Many framing materials and systems have high thermal conductivity compared to other elements of the building envelope, creating assemblies susceptible to summer heat gain and winter heat loss. To overcome this challenge, design professionals often pair framing systems with low-emissivity (low-e) glass or other energy-efficient glazing. While center-of-glass (COG) thermal performance values improve, the system’s overall thermal efficiency remains substantially less effective where the captured or retained glass edge meets the supporting frames.
Incorporating glass with warm-edge spacers and frames with thermal breaks can help address this problem. Containing few, if any, metal components, warm-edge insulating spacers further improve the glazing’s U-value and reduce heat transfer. The spacers also help keep the inside surface of the frames warm to reduce condensation.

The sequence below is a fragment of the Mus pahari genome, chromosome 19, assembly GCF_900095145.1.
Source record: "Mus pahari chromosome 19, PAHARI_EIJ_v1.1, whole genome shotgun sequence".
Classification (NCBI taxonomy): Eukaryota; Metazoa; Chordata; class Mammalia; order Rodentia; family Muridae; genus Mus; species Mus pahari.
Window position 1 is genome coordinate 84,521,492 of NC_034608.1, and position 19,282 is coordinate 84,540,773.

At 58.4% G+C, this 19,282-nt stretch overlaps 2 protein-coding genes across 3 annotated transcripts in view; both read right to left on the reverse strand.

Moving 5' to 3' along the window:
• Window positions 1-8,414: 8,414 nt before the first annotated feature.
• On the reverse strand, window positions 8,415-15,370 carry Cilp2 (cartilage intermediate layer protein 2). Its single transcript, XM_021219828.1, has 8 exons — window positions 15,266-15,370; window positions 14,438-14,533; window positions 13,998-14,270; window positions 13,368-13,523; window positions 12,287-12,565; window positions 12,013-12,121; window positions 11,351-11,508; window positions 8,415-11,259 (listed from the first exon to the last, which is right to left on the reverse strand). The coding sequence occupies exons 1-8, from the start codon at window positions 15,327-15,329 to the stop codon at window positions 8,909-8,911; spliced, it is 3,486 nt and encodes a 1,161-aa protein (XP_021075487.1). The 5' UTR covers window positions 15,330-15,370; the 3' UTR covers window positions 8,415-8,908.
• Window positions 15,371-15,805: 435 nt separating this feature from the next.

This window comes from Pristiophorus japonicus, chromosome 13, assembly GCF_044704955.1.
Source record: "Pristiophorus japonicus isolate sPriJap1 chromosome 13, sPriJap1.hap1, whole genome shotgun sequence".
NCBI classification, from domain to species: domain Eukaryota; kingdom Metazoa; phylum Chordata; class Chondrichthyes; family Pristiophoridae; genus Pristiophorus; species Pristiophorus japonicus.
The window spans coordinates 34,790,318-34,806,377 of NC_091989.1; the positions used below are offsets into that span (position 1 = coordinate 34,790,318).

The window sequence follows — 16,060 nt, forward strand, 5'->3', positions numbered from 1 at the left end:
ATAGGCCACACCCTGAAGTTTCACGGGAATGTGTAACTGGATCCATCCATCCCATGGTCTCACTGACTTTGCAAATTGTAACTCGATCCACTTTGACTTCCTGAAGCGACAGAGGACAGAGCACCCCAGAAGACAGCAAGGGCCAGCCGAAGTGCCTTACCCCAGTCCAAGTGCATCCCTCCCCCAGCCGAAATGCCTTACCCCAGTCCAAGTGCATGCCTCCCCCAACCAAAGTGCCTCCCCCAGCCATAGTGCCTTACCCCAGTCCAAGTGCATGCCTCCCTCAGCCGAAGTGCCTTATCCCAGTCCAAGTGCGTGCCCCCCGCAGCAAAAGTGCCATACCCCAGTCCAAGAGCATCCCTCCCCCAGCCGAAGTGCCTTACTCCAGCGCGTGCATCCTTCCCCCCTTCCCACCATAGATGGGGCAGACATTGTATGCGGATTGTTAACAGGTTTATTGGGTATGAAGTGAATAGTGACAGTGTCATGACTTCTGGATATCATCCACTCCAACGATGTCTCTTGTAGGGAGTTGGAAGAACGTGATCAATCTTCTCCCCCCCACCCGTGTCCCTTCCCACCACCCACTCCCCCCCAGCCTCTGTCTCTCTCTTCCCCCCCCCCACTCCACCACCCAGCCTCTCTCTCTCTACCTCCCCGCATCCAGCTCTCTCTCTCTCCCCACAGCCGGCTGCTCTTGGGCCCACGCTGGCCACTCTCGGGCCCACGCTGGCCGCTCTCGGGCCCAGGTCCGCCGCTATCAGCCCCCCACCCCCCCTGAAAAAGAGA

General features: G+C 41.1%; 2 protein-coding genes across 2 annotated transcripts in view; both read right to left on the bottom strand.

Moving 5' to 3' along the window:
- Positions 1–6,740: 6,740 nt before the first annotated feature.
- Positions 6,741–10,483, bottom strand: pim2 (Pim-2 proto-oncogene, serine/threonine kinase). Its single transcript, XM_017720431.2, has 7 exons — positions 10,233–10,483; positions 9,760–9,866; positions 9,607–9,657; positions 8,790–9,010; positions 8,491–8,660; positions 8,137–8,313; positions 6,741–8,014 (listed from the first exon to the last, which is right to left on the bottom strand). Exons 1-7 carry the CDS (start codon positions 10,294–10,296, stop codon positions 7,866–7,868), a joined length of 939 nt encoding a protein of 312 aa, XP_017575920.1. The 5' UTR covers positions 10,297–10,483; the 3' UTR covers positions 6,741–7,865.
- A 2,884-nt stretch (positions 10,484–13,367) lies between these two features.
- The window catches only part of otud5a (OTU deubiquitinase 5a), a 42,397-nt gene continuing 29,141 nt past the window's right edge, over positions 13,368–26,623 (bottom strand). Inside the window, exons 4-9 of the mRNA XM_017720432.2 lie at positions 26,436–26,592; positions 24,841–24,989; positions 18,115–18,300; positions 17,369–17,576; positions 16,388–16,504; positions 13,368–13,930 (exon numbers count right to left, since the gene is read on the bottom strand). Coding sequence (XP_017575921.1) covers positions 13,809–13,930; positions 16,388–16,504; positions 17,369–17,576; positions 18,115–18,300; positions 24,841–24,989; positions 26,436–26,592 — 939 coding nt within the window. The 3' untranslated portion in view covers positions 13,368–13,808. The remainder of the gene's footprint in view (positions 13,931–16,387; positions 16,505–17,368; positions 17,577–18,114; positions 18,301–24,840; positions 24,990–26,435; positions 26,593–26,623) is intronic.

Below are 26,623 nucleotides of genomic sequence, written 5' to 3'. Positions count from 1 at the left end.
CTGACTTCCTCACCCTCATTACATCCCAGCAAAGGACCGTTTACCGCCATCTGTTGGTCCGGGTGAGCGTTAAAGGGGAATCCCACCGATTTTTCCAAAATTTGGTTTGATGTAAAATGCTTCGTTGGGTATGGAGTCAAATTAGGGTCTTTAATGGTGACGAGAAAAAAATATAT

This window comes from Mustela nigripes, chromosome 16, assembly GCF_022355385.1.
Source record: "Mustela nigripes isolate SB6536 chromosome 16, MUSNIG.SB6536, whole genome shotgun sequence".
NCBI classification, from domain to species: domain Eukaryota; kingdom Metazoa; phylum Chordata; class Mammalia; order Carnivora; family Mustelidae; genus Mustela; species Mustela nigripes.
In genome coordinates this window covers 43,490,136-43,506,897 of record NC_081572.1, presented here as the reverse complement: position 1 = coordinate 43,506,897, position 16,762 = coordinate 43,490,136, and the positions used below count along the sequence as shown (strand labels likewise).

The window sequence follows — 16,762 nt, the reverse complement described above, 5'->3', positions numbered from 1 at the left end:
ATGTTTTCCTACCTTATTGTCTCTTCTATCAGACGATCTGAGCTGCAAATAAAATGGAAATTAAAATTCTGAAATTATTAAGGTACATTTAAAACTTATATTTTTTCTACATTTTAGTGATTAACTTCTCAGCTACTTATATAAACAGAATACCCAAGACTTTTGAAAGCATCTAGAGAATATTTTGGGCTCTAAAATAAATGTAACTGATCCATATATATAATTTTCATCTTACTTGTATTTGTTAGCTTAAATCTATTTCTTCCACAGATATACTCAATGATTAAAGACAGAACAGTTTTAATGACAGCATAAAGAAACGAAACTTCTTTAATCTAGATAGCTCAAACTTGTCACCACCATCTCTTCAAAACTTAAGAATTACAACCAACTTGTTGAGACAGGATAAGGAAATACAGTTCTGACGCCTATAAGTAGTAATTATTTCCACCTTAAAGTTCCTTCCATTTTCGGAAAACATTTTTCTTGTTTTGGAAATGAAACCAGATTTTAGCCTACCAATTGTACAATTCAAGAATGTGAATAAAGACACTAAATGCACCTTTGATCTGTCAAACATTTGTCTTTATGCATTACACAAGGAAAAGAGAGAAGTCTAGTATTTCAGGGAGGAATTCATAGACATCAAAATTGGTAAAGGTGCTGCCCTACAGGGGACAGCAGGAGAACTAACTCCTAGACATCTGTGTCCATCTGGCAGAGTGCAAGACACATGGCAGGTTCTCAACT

Thermal breaks help reduce heat flow by separating the inner and outer frame with low conductivity materials, such as polyester-reinforced nylon. According to the Whole Building Envelope Design Guide,1 a separator is classified as a ‘thermal break’ if it is greater than 6 mm (1/4 in.) thick. Generally, wide thermal breaks outperform narrow ones.
While breaks and separators can improve thermal performance, another important consideration is the conductivity of framing materials. While aluminum has a high thermal conductivity (i.e. approximately 124,500 joule [118 Btus] per hour), it has long remained the standard for commercial fenestration systems because of its lightweight nature. Today, advanced steel frames have emerged as a new, high-performance alternative (see “Steel Framing in the 21st Century“).